- Chinese officials have expressed concerns about the impact of video games on children, fearing the hobby can lead to addiction and decreased productivity. The country halted new releases for months as they reorganized their process for reviewing new games.
- China’s Online Game Ethics Committee, a newly formed regulatory body, recently approved 80 new video games, ending the freeze that began in March 2018.
- None of the 80 games approved belong to Chinese corporation Tencent, the world’s largest video game publisher, despite the company’s push to implement mandatory time limits and age restrictions for its games.
China has ended a freeze on new video game releases that began in March 2018, with the recently formed Online Games Ethics Committee announcing that 80 new games were approved in late December.
China spent much of 2018 reorganising its approval process for new media coming into the country. The Online Games Ethics Committee was created in response to concerns from Chinese officials who fear that video games are sparking addiction and impacting the productivity of the country’s youth.
Chinese regulators maintain strict standards when judging whether games, films, and other media are too violent or offensive for release within the country. As reported by Reuters, the list of 80 games is the first batch to be approved by the Online Games Ethics Committee.
However, none of the games approved belong to Tencent, the world’s largest video game publisher and a Chinese company. Tencent has been severely impacted by the freeze on new releases; the company’s share price has dropped nearly 30% since the year began, and the company has lost more than $US200 billion of its overall value.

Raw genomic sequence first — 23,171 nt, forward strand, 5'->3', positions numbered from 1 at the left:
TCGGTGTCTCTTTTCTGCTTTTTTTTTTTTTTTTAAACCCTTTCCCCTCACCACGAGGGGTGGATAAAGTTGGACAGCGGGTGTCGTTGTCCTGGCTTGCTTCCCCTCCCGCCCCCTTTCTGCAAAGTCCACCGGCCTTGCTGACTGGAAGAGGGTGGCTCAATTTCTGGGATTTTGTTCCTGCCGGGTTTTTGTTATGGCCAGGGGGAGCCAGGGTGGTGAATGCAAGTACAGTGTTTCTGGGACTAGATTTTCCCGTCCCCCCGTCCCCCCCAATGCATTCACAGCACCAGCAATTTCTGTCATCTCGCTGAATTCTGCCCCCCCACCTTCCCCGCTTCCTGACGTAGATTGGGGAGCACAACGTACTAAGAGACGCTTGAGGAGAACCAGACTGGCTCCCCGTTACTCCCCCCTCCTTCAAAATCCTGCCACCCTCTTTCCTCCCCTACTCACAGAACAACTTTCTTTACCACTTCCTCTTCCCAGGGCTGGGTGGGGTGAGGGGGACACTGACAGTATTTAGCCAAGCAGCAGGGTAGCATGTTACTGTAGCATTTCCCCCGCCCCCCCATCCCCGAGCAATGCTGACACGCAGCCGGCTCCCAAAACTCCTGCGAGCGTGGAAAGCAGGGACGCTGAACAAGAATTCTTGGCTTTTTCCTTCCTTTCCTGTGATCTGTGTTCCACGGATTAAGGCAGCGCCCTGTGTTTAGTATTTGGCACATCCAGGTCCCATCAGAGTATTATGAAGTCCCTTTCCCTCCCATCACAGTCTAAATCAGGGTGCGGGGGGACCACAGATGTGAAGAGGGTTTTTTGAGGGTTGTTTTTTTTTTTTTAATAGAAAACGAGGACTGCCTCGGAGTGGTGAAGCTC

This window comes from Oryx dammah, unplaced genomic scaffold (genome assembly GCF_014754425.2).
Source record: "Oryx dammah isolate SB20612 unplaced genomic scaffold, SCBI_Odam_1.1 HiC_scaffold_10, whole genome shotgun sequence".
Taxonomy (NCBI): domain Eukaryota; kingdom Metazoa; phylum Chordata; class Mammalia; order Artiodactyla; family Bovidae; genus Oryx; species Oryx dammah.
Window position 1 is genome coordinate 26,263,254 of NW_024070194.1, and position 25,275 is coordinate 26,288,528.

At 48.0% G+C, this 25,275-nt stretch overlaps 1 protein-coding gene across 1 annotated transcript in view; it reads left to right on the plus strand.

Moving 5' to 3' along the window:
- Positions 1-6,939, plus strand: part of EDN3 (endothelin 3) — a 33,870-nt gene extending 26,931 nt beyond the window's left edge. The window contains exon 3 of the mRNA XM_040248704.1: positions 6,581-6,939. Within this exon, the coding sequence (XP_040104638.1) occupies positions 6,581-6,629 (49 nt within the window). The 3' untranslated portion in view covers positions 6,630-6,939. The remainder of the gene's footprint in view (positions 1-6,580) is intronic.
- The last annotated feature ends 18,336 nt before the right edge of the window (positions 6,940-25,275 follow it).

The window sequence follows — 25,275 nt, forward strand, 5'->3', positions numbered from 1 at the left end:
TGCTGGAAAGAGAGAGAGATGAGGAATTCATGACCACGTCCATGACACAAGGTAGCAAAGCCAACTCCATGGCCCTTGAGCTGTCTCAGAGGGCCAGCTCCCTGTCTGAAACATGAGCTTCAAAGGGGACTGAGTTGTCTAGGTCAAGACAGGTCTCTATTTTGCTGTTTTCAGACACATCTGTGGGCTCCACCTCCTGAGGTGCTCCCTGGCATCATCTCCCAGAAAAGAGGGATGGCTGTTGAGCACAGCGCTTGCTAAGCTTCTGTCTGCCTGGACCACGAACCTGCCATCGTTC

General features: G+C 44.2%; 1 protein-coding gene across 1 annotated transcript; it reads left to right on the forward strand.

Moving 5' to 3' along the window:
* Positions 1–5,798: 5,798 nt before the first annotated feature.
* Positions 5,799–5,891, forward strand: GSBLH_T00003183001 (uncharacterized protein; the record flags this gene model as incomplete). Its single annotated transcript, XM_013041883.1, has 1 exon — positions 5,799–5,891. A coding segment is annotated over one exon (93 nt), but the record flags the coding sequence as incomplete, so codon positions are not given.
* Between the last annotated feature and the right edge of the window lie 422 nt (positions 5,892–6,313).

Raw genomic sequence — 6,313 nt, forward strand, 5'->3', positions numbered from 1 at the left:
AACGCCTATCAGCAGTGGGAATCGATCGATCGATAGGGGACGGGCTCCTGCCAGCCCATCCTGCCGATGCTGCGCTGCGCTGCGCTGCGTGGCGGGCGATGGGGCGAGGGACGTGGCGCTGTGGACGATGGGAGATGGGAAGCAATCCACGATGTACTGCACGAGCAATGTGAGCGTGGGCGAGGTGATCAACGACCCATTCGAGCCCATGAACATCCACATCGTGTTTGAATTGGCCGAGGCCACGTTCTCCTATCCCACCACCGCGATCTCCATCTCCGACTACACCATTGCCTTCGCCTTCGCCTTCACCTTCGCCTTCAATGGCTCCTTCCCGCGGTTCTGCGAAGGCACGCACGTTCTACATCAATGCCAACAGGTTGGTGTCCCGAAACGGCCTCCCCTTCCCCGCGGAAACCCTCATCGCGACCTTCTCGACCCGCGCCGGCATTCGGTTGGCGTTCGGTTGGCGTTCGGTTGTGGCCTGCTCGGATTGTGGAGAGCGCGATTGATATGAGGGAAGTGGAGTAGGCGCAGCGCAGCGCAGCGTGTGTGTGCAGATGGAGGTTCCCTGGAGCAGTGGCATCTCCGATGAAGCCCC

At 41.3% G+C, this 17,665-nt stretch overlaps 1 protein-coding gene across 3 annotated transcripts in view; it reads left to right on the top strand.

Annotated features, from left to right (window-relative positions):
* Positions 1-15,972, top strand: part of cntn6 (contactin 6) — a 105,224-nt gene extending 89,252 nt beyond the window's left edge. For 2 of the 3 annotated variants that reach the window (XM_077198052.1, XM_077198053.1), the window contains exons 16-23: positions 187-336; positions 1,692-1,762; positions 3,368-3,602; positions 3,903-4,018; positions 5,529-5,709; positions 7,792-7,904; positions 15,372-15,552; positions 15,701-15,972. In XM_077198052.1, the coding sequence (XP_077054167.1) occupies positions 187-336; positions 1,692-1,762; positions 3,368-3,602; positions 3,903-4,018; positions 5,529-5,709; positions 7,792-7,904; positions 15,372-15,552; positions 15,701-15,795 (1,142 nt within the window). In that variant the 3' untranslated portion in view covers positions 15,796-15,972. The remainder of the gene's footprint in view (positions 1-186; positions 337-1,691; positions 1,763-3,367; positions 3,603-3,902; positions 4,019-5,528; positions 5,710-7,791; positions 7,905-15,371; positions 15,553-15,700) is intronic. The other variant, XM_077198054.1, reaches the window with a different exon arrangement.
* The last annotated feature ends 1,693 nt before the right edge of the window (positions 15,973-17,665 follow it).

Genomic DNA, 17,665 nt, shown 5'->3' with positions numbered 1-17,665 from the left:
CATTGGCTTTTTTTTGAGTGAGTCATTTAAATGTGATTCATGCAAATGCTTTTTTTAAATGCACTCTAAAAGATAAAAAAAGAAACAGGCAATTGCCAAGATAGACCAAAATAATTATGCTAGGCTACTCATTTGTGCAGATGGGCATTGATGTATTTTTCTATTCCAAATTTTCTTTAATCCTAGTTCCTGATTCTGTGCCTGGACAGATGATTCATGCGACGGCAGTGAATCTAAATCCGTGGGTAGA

In a proactive response to criticism in China, Tencent began using facial recognition software to verify player identities in September 2018. Tencent’s age verification process uses an official government database to confirm player identities with their photo and personal information. Players under the age of 18 are limited to playing just two hours a day, while those under the age of 12 are limited to one hour a day.
However, some of Tencent’s most successful games released worldwide during 2018 remain barred from release in China. Regulators have also prevented Tencent from monetizing popular games that were already on the market in China, including “Fortnite: Battle Royale” and “PlayerUnknown’s Battlegrounds,” both of which have millions of players on a monthly basis.
Despite restrictions from the government, China remains the largest video game market on the planet. Chinese gamers spent more than $US34 billion on video games in the past year, according to New Zoo. As the long freeze on video games begins to thaw, publishers will work to regain access to the massive population of players in China.
Business Insider Emails & Alerts
Site highlights each day to your inbox.